Interaction of methane with oxygen – combustion reaction
The simplest representative of the alkanes
Methane is a gaseous compound with the chemical formula of CH₄. Methane has no smell or taste, and is a non-toxic substance. The flammability limit of the gas is a concentration in air from 5 to 15%.
Main characteristics of methane
Methane is the simplest representative of the alkanes. This group of organic compounds is called saturated or paraffin hydrocarbons. They have a simple bond between the carbon atoms in the molecule, and the other valencies of each carbon atom are saturated with hydrogen atoms. The most important reaction of alkanes is combustion. Alkanes burn with the formation of water vapor and gaseous carbon dioxide. As a result of this reaction, chemical energy is released in huge quantities, which can be transformed into electrical or thermal energy.
The combustion of methane is used to obtain combustion gases, which provide energy to power gas turbines. In many places, methane is supplied to houses in pipes and used for heating and cooking. Compared with other types of hydrocarbon fuel, the combustion of natural gas (methane) is characterized by the release of a lower amount of carbon dioxide and a greater amount of heat. Here you’ll find interesting experiments for learning the properties of different gases.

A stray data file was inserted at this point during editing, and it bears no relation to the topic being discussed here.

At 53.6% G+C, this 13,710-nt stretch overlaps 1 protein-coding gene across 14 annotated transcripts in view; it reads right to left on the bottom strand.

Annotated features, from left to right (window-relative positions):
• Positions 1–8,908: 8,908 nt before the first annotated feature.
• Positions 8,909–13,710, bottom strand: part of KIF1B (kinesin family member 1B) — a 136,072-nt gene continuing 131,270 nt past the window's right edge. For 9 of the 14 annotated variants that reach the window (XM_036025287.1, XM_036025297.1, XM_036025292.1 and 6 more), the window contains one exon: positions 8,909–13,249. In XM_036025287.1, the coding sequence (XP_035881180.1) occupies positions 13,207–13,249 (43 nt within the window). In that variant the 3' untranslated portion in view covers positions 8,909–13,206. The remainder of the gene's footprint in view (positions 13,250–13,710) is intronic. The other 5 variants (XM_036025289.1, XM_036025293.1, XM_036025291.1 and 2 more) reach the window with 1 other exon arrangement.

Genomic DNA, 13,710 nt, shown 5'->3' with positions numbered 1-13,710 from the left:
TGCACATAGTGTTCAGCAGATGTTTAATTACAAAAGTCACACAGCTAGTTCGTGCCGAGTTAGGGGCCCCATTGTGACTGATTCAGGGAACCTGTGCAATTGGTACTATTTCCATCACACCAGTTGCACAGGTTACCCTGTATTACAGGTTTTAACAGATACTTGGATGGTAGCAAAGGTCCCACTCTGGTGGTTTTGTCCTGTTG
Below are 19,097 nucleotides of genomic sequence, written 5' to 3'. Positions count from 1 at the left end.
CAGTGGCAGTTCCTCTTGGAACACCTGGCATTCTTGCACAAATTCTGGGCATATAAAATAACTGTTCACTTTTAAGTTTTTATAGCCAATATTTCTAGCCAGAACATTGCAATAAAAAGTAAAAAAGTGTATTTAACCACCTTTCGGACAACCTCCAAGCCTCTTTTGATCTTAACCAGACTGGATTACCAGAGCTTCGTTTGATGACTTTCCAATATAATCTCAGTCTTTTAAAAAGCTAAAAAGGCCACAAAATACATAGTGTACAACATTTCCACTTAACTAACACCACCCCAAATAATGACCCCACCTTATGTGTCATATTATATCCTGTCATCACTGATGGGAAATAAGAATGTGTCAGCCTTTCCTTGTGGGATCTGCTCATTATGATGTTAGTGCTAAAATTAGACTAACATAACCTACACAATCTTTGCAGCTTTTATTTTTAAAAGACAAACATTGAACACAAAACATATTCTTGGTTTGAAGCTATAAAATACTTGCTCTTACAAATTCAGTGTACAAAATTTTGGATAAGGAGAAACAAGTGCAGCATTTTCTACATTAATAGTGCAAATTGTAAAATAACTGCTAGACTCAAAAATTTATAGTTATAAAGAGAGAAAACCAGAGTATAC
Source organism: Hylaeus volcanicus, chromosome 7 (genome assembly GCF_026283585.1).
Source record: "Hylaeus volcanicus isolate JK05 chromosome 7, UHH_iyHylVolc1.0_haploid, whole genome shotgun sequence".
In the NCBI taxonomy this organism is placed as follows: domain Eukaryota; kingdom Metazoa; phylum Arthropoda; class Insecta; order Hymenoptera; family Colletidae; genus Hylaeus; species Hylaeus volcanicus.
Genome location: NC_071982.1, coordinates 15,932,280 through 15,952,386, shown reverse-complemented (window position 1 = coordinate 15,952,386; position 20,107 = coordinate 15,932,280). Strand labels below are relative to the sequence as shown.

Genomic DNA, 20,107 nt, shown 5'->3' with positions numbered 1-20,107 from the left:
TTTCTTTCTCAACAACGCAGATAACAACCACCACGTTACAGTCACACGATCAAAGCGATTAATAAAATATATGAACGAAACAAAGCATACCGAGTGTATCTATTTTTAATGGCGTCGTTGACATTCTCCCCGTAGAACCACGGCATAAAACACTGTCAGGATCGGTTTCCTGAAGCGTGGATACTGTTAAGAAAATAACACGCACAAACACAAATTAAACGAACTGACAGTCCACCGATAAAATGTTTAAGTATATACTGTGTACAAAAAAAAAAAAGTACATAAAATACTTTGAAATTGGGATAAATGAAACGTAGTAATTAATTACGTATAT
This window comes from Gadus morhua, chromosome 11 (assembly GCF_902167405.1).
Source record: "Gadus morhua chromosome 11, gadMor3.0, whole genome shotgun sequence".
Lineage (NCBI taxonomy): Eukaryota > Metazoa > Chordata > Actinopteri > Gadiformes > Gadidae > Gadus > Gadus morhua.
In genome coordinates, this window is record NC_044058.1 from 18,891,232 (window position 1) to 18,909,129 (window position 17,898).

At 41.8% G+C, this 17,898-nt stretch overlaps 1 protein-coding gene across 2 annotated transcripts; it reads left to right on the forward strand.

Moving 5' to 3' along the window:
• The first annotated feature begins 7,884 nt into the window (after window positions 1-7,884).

Methane with oxygen – combustion reaction
The process of the combustion of methane is the interaction of methane with oxygen. As a result of the reaction, water, carbon dioxide and a great deal of energy are formed. The reaction equation of methane combustion:
CH₄[gas] + 2O₂[gas] → CO₂[gas] + 2H₂O[steam] + 891kJ
1 molecule of methane in an interaction with 2 molecules of oxygen forms 1 molecule of carbon dioxide and 2 molecules of water. In the reaction process heat energy is released equivalent to 891 kJ. Natural gas is the purest gas for burning, which has a simple composition and does not release harmful chemicals into the air. As natural gas is 95% methane, in its combustion hardly any byproducts are formed, or far fewer byproducts are formed than when other types of fossil fuel are used.
If you put a porcelain pot lid in a methane flame, a black deposit of soot will not form, as the carbon in the methane burns completely. A flame that leaves no soot is a qualitative reaction for saturated hydrocarbons.